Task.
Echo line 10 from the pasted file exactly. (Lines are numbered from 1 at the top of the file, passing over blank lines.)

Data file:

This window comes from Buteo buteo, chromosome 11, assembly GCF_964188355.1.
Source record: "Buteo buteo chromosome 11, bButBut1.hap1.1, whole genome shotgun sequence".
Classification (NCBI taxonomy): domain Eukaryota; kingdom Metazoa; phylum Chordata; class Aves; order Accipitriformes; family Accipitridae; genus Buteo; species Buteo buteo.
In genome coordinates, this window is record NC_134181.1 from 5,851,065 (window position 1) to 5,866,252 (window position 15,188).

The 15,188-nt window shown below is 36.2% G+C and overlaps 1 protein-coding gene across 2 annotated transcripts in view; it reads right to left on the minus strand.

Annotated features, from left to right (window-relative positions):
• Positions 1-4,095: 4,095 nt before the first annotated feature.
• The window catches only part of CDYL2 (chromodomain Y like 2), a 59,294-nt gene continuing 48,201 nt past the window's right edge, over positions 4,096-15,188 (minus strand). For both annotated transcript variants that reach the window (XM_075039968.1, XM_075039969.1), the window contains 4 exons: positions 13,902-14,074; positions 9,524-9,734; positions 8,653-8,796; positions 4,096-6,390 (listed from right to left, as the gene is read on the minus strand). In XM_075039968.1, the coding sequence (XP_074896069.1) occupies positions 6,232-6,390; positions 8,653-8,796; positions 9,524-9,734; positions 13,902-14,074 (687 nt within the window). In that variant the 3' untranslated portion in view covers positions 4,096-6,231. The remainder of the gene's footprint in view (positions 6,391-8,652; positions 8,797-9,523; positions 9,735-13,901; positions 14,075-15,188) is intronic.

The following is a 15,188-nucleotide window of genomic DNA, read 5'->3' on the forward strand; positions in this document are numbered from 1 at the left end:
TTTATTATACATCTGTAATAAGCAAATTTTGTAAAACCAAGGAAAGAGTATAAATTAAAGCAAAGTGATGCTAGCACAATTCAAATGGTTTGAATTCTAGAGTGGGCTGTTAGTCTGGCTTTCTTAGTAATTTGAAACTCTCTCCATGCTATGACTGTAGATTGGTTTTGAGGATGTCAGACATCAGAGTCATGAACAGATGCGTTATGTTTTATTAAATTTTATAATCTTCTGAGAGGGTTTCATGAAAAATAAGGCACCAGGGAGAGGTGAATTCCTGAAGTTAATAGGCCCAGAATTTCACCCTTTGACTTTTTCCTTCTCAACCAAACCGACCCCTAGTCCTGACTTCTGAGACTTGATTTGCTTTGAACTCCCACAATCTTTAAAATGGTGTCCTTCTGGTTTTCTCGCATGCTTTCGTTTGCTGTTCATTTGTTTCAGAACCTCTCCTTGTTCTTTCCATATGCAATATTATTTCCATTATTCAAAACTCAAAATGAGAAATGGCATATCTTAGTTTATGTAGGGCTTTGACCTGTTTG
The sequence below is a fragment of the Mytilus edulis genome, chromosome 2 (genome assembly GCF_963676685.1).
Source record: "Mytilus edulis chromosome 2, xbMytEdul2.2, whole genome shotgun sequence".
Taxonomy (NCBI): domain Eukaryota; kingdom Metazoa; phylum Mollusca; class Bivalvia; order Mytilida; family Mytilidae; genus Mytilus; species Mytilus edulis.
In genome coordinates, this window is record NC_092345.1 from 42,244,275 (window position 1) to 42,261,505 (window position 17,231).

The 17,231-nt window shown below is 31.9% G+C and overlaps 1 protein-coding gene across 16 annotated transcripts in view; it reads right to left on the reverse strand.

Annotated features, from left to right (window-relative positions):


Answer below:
TTTATTATACATCTGTAATAAGCAAATTTTGTAAAACCAAGGAAAGAGTATAAATTAAAGCAAAGTGATGCTAGCACAATTCAAATGGTTTGAATTCTAGAGTGGGCTGTTAGTCTGGCTTTCTTAGTAATTTGAAACTCTCTCCATGCTATGACTGTAGATTGGTTTTGAGGATGTCAGACATCAGAGTCATGAACAGATGCGTTATGTTTTATTAAATTTTATAATCTTCTGAGAGGGTTTCATGAAAAATAAGGCACCAGGGAGAGGTGAATTCCTGAAGTTAATAGGCCCAGAATTTCACCCTTTGACTTTTTCCTTCTCAACCAAACCGACCCCTAGTCCTGACTTCTGAGACTTGATTTGCTTTGAACTCCCACAATCTTTAAAATGGTGTCCTTCTGGTTTTCTCGCATGCTTTCGTTTGCTGTTCATTTGTTTCAGAACCTCTCCTTGTTCTTTCCATATGCAATATTATTTCCATTATTCAAAACTCAAAATGAGAAATGGCATATCTTAGTTTATGTAGGGCTTTGACCTGTTTG